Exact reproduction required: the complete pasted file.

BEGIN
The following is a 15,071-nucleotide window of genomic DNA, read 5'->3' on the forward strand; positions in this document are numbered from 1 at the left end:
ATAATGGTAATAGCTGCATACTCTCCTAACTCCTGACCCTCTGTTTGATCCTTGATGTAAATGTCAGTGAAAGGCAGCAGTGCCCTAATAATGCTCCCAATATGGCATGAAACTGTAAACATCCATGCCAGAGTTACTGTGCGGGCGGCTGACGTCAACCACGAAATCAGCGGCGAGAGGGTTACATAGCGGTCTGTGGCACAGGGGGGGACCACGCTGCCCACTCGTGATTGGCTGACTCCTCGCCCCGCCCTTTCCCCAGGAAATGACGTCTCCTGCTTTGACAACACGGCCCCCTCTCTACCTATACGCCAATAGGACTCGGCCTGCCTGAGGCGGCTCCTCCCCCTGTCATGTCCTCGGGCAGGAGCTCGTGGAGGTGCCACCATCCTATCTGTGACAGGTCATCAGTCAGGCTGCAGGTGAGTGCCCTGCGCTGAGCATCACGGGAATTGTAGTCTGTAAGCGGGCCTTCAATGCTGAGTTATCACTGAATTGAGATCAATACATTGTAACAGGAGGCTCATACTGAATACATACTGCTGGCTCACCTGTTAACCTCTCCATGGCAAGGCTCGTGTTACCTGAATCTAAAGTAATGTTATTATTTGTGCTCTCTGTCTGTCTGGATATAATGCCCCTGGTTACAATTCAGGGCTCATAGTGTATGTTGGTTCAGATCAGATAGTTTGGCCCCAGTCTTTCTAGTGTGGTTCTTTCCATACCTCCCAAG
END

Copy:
The following is a 15,071-nucleotide window of genomic DNA, read 5'->3' on the forward strand; positions in this document are numbered from 1 at the left end:
ATAATGGTAATAGCTGCATACTCTCCTAACTCCTGACCCTCTGTTTGATCCTTGATGTAAATGTCAGTGAAAGGCAGCAGTGCCCTAATAATGCTCCCAATATGGCATGAAACTGTAAACATCCATGCCAGAGTTACTGTGCGGGCGGCTGACGTCAACCACGAAATCAGCGGCGAGAGGGTTACATAGCGGTCTGTGGCACAGGGGGGGACCACGCTGCCCACTCGTGATTGGCTGACTCCTCGCCCCGCCCTTTCCCCAGGAAATGACGTCTCCTGCTTTGACAACACGGCCCCCTCTCTACCTATACGCCAATAGGACTCGGCCTGCCTGAGGCGGCTCCTCCCCCTGTCATGTCCTCGGGCAGGAGCTCGTGGAGGTGCCACCATCCTATCTGTGACAGGTCATCAGTCAGGCTGCAGGTGAGTGCCCTGCGCTGAGCATCACGGGAATTGTAGTCTGTAAGCGGGCCTTCAATGCTGAGTTATCACTGAATTGAGATCAATACATTGTAACAGGAGGCTCATACTGAATACATACTGCTGGCTCACCTGTTAACCTCTCCATGGCAAGGCTCGTGTTACCTGAATCTAAAGTAATGTTATTATTTGTGCTCTCTGTCTGTCTGGATATAATGCCCCTGGTTACAATTCAGGGCTCATAGTGTATGTTGGTTCAGATCAGATAGTTTGGCCCCAGTCTTTCTAGTGTGGTTCTTTCCATACCTCCCAAG